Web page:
Author Archives: Dan Attamante
In just eight episodes, HBO’s True Detective will take detectives Woody Harrelson and Matthew McConaughey back to a case they couldn’t solve in 1995 Louisiana whose killer may now be resurfacing. After the first two episodes, seemingly occult-based murders have begun to lead the two down a path of drugs, flop houses, and a burnt-out, backwoods church of ‘redemption’ looking for answers.
The ‘history’ of the case in True Detective unfolds through a series of flashbacks as the former partners retell their tale(s) to two current detectives who lost the files to storm Rita. The pace flows slower than most television crime shows as if McConaughey and Harrelson are actually reliving their partnership and a case nearly two decades old (within a slow, southern atmosphere no less). The show’s mystery and acting help carry the viewer through the proceedings at a decent pace, but the current detectives are quite distracting when you’re trying to figure out if they’re hiding something or if they’re just giving each other goofy looks whenever they can because they think it’s funny.
Very rarely does a television show have the decency to wrap up the series in a timely fashion. Most choose to alienate their audience with shoddy, lifeless episodes and tired or ridiculous plots in hopes of prolonging the life of their ‘baby.’ It’s times like that where we should take a page out of Stephen King’s book and “kill your darlings.”
That being said, Californication’s seventh season, airing in April 2014, will be it’s last. While I wish I could say it remains an untarnished series, I just can’t – but at least they were able to pull the plug themselves. What started as a heartfelt series about a tortured writer trying to get his wife and daughter back together as a family has turned into a circus of attempted shock value, almost insulting stereotypes, and a disintegrating interest from the audience for any of the core cast’s issues. It’s upsetting to see one of this decade’s most recognizable anti-heroes fall even further than the bar floor he was passed out on.
Enlightened was a two season HBO series written by Mike White,who we all may only remember from School of Rock, although his catalog covers some ground throughout the 2000s. Starring Laura Dern as Amy Jellicoe, a former corporate meltdown turned progressive peacekeeper through an emotional rehab, who is just trying desperately to get back into the good graces of her old company, while trying to simultaneously clean up their act is a show of just that: desperation.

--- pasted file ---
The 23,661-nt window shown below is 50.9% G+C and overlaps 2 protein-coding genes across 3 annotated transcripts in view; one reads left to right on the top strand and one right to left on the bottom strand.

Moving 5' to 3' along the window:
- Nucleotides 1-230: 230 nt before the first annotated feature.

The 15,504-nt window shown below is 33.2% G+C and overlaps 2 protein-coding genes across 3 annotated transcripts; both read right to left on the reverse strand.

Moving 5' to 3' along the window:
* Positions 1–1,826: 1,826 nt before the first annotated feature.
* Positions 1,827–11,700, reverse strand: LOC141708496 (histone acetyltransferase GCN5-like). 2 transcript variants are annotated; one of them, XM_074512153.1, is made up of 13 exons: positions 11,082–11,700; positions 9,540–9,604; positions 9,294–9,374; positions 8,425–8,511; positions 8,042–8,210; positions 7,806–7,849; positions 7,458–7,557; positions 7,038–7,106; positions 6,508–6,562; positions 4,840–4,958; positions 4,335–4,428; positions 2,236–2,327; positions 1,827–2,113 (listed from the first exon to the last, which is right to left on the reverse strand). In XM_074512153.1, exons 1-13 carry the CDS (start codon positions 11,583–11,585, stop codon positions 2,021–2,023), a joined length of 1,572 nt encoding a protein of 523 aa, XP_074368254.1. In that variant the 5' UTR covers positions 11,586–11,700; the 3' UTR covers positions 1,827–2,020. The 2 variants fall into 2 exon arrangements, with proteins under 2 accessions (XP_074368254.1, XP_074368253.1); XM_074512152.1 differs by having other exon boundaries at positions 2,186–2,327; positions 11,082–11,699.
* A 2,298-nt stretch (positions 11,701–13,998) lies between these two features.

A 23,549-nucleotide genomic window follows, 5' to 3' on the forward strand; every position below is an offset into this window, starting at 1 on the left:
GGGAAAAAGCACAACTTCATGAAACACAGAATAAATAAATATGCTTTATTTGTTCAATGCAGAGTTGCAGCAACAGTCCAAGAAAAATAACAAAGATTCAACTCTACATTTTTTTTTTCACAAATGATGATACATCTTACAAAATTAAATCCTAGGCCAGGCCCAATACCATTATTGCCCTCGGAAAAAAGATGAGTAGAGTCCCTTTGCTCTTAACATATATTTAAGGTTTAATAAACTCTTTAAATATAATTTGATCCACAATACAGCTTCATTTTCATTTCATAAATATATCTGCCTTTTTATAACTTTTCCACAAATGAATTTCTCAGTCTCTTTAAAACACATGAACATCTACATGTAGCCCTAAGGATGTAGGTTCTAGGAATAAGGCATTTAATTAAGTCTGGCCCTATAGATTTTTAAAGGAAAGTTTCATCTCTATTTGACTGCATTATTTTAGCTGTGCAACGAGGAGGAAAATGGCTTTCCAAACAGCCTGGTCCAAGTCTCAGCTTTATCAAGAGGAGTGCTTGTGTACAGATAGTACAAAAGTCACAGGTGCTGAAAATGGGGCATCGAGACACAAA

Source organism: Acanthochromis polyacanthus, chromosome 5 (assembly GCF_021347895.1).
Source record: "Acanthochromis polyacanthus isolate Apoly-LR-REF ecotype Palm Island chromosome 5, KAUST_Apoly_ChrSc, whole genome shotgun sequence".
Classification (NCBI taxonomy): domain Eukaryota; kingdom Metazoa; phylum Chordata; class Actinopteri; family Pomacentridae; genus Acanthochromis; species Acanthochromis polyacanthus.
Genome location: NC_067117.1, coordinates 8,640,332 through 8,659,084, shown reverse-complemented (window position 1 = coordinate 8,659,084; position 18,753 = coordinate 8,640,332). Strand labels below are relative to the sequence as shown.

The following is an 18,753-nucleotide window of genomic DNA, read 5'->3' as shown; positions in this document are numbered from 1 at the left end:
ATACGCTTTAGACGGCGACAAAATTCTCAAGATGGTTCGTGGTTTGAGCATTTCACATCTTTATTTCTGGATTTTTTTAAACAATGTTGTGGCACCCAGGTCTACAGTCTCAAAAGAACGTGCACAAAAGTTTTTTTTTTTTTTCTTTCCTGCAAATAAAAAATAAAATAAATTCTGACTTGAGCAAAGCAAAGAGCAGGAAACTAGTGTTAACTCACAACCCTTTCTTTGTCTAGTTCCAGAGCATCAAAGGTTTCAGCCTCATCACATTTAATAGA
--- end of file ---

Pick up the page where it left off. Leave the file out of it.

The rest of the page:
Season one focuses on Jellicoe’s desperation to ‘stick to the script’ of her self-help books as she returns to work at Open Air, Abbadon, the company where she had had her infamous breakdown just a month before. Many of the same faces now inhabit the upper levels, which makes Jellicoe’s rise back that much more difficult as no one but Jellicoe is open to second chances.
All great things must come to an end and in two episodes, so will Britains’ Channel 4’s Misfits. For the past four (and slightly more than) a half seasons, Misfits has centered around a group of young English community service workers in a town where a freak storm gave many of the citizens ‘special’ powers. In typical superpower fashion, accidents sparked powers sparked ideas sparked battles of good vs evil – the subtlety of which is what sets this show apart from powerhouse superheroes like The Avengers, or even their adolescent attempt at a series, Agents of S.H.I.E.L.D. There is no city-wide destruction or mass casualties, just barebones hero work- maybe a little destruction- and a few casualties. That may sound boring because we’d all rather watch some costumed mastermind shoot laser beams through the clock face of Big Ben, while some super-strengthed glob knocks over the London Eye, Misfits operates in a small town seemingly devoid of any contact to outside England. It’s because of this reclusiveness that Misfits writers focus more on creatively dark, yet humorous storytelling turning Misfits into some sort of situational dramedy melting pot with ever soapy ‘will-they-won’t-they’ relationships, nearly unbelievable sci-fi and horror storylines, and a homegrown sense of action and mystery.